‘Precious Times’ finds Beccy sharing the microphone with unflagging friends Sara Storer and Gina Jeffreys – with whom Beccy has performed intermittently as The Songbirds since 2007. With the uplifting ‘Happy 16’, Beccy gives joyous thanks for her shared life with son Ricky, celebrating the generous spirit of the “not-so-little man” who used to sleep through his mum’s gigs swaddled in a velvet-lined guitar case.
Beccy also gives thanks for the love of partner Libby. “Ours is the only first kiss that I can remember,’ Beccy confesses on the sickly pop jaunt ‘I Love You’. ‘I even love you more than ice cream. I wish they’d let me marry you.”
Also singled out for their constant devotion and support are Beccy’s mother Carole and Grandmother Gloria. “The only thing sweeter than this homemade apricot jam is knowing I’m loved by them just the way that I am,” Beccy sings in ‘Tea For Three’.
With ‘Broken Soldiers’, Beccy lauds the strength and pride of mothers left to care for Australian veterans scarred by their wartime service. A plaintive tune to which fiddle and cello impart a sad air, ‘Broken Soldiers’ is a dedication to unsung heroes.
‘All the battle-weary mothers are the bravest of them all. ’Cause they’d fight the war alone before they’d let their broken soldier fall.’
A classic Beccy Cole lament coloured with humour, ‘I’m Easy’ is a self-deprecating look at the singer’s tendency to trust too readily, and the unscrupulous lovers, business associates, and false friends who have exploited her warm heart along the way.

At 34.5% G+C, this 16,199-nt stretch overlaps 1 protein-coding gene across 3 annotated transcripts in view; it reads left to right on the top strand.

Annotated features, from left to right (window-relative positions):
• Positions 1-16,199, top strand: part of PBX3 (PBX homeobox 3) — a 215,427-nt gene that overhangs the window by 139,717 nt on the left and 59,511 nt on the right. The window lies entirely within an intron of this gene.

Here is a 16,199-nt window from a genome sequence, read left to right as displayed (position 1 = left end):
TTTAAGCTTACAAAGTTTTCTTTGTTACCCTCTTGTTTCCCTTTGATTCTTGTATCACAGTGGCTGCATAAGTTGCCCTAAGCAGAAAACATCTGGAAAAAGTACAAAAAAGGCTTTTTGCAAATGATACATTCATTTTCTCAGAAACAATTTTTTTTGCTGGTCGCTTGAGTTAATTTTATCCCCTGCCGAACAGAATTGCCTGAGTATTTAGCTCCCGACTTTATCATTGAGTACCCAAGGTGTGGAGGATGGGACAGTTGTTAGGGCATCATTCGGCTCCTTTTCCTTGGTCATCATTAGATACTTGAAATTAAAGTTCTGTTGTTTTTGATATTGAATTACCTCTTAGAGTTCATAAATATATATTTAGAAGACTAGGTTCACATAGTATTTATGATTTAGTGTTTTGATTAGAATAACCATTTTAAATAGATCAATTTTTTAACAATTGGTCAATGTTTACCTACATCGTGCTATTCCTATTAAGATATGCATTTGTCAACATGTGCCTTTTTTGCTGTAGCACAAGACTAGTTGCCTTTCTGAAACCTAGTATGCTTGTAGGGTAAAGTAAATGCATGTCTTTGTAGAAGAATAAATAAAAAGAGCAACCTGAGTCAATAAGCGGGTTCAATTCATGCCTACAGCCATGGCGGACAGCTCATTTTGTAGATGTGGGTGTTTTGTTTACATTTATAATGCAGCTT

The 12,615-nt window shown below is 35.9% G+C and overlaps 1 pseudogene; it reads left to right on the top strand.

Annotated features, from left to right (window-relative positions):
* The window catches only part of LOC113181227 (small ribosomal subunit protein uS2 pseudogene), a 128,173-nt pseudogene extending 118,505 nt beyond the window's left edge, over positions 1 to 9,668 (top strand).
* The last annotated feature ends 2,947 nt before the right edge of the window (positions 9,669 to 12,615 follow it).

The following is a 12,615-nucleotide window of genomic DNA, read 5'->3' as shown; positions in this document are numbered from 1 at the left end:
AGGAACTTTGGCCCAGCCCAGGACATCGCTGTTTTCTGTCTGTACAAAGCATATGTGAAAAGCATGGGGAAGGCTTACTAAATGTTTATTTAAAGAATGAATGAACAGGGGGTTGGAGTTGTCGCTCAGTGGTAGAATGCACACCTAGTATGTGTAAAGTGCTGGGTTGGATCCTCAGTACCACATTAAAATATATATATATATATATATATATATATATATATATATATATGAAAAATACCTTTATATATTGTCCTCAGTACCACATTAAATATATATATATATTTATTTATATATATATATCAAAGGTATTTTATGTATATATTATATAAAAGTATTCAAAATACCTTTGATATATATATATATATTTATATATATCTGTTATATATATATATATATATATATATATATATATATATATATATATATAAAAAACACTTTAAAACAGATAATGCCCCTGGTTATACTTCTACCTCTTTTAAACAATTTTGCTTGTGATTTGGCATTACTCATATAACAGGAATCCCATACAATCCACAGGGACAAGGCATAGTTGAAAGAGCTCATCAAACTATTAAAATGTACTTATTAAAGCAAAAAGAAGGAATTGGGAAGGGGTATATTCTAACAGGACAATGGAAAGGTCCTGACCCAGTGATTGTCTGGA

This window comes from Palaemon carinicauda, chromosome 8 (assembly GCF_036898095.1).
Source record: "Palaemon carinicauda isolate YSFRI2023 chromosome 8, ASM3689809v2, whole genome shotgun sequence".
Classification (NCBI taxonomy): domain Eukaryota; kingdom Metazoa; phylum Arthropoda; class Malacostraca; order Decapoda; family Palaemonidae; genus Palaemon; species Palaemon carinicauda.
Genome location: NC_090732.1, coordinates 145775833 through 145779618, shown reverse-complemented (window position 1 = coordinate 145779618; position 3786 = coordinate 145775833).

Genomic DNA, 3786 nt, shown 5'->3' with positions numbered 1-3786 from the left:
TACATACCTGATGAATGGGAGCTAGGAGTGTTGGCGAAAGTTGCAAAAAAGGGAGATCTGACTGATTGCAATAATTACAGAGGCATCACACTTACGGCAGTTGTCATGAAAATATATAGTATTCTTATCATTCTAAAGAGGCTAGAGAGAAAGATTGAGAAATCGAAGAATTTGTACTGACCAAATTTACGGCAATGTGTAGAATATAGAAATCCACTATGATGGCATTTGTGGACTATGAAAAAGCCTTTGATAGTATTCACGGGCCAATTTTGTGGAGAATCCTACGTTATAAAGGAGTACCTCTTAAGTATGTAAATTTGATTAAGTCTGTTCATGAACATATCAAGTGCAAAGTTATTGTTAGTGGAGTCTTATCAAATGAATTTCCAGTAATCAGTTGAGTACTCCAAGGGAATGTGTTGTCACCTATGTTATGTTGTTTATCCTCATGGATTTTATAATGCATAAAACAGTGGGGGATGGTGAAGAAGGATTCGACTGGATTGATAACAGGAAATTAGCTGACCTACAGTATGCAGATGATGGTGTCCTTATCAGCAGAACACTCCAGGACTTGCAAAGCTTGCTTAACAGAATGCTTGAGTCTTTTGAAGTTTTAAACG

‘I’m easy, you seem lovely, here’s my account, I’ll give you the PIN.’
A soulful blues-rock cut co-written with Libby, ‘Off My Chest’ is a cheeky song with a serious message – Beccy approaches the subject of breast cancer treatment from the perspective of a woman betrayed by her two best friends (or, as Beccy dubs them, her “Conway Twitties”).
“I know a lot of women who have been through breast cancer and who have had to have either a single or a double mastectomy,” Beccy says of her inspiration for the track. “The best thing that gets them through, most of the time is humour.”
With an impish grin, Beccy farewells us with album closer ‘Bumcrack’, a hillbilly hoedown with blistering banjo and fiddle that celebrates the peculiar charms of a fictitious outback town that’s “hot and sticky all year round.”
A stunningly personal release veined with humour, Sweet Rebecca brims with striking, sometimes painful honesty. Above all, it reveals that, after ten albums, two decades, and countless trials along the way, Beccy Cole remains undimmed in her commitment to friends, family, and Australia’s everyday heroes. Sweet Rebecca is a breathtaking showcase of heart-on-sleeve song writing, softened by Beccy Cole’s unwavering warmth, grace, and eternal, nourishing smile.